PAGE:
(Berlin) – Ukrainian authorities have not provided adequate protection and assistance to tens of thousands of Ukrainians who were forced to flee their homes, Human Rights Watch said today in a letter to President Petro Poroshenko. People have fled because of Russia’s annexation of Crimea and the ongoing armed conflict in eastern Ukraine.
While the Ukrainian government has recently taken some steps to provide assistance to displaced people, it should urgently intensify efforts to provide access to sustainable housing, social services, and other assistance, Human Rights Watch said. It should also provide information about evacuation assistance to civilians in areas where hostilities are ongoing.
“The Ukrainian government has had to cope with multiple, profound crises in a short period of time,” said Yulia Gorbunova, Europe and Central Asia researcher at Human Rights Watch. “But as the number of people forced from their homes in Ukraine grows, so also does the urgency of providing the help they need.”
Human Rights Watch spent nine days interviewing internally displaced persons in the Kiev, Vinnytsya, Kharkiv, and Lviv regions, and also spoke with local government officials, volunteers, independent groups, and international organizations providing them assistance.
Most of those displaced with whom Human Rights Watch spoke said they received little or no help from the government when they were fleeing from armed conflict areas or when they tried to get help with housing, food, clothing, and other essential items, as well as access to social services. Most also said that they did not receive any information about agencies or government bodies they could turn to for help. People who fled fighting in the east but remained in the region reported problems getting medical care because of shortages in emergency medical services, medication, and supplies.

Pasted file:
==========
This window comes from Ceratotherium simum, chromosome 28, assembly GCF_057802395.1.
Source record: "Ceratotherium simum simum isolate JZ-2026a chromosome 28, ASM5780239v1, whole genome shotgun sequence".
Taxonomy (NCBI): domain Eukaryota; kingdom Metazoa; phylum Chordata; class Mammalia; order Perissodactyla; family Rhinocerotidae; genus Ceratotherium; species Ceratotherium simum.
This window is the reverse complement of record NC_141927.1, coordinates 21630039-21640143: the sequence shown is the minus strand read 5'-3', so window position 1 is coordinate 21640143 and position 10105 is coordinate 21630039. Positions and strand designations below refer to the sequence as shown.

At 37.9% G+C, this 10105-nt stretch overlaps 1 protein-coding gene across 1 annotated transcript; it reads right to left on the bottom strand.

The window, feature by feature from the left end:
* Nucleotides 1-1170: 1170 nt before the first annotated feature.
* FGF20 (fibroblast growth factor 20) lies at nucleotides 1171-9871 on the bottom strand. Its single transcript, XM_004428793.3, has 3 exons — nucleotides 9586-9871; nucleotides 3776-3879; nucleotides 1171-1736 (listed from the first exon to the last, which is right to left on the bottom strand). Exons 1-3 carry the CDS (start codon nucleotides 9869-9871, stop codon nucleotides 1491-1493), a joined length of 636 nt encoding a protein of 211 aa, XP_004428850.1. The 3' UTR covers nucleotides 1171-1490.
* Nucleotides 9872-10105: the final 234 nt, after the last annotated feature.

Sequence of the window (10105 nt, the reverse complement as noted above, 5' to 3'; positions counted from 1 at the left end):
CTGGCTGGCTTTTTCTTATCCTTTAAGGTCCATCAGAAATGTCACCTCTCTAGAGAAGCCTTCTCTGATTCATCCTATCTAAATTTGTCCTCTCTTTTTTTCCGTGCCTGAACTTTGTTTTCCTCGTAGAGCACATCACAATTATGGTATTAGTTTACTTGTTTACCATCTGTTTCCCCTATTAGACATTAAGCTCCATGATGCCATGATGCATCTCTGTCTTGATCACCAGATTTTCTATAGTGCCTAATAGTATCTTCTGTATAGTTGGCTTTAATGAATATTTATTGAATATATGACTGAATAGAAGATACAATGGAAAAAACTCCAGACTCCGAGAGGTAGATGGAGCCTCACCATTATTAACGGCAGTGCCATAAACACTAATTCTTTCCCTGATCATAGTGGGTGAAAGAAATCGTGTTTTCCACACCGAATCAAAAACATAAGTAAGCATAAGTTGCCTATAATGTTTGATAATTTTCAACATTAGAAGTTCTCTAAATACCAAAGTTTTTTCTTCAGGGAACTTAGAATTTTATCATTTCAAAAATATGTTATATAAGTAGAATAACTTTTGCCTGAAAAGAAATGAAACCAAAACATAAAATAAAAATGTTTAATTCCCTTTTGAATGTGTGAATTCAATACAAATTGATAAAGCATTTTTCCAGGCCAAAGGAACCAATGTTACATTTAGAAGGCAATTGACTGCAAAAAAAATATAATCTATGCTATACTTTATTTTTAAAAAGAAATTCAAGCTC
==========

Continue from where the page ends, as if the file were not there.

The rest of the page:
Beginning in March 2014, the government issued decrees to establish mechanisms to respond to the needs of displaced people. But the directives have not yet led to improvements on the ground, Human Rights Watch said. Regional authorities tasked with providing assistance to displaced people do little more than shift the burden to volunteer groups and nongovernmental organizations. Volunteer groups that have been providing assistance are struggling to meet the need.
According to the Office of the United Nations High Commissioner for Refugees, the UN refugee agency, more than 87,500 people have been internally displaced in Ukraine since March, including more than 13,000 people from Crimea. Because not all displaced people register with the authorities, volunteer and independent groups that work with displaced people told Human Rights Watch that they believe those numbers are actually significantly higher and rising daily. Volunteer groups in Kiev and Lviv, for instance, said that over 100 people are arriving each day in those cities, most from the Donetsk and Luhansk regions in eastern Ukraine that are partially under the control of pro-Russia insurgents. Increasing numbers of people are leaving their homes but remaining in eastern Ukraine.
Several volunteer groups in Kiev and Lviv, as well as the displaced people themselves, told Human Rights Watch that the registration services set up by local administrations frequently refer displaced people to volunteers for housing and other needs, explaining that they lack funding or clear instructions from higher levels of government.
President Poroshenko should ensure that the centralized registration system for internally displaced persons actually functions and that the central body established to coordinate efforts to provide housing and social assistance to displaced people in various regions has the necessary resources to carry out its tasks, Human Rights Watch said.
Ukraine’s parliament should adopt legislation that protects displaced people from discrimination based on their status and provides simplified procedures for obtaining new residency registration. This registration is a prerequisite to receiving urgently needed payments, including pensions and disability, child, and unemployment benefits.
“Volunteers are doing the best they can to provide medicine, food, and shelter for the displaced in Ukraine, but their energy and resources won’t last forever,” Gorbunova said. “With displaced people arriving in central and western Ukraine in large numbers, the national government needs to urgently step up the efforts to assist them before this crisis worsens.”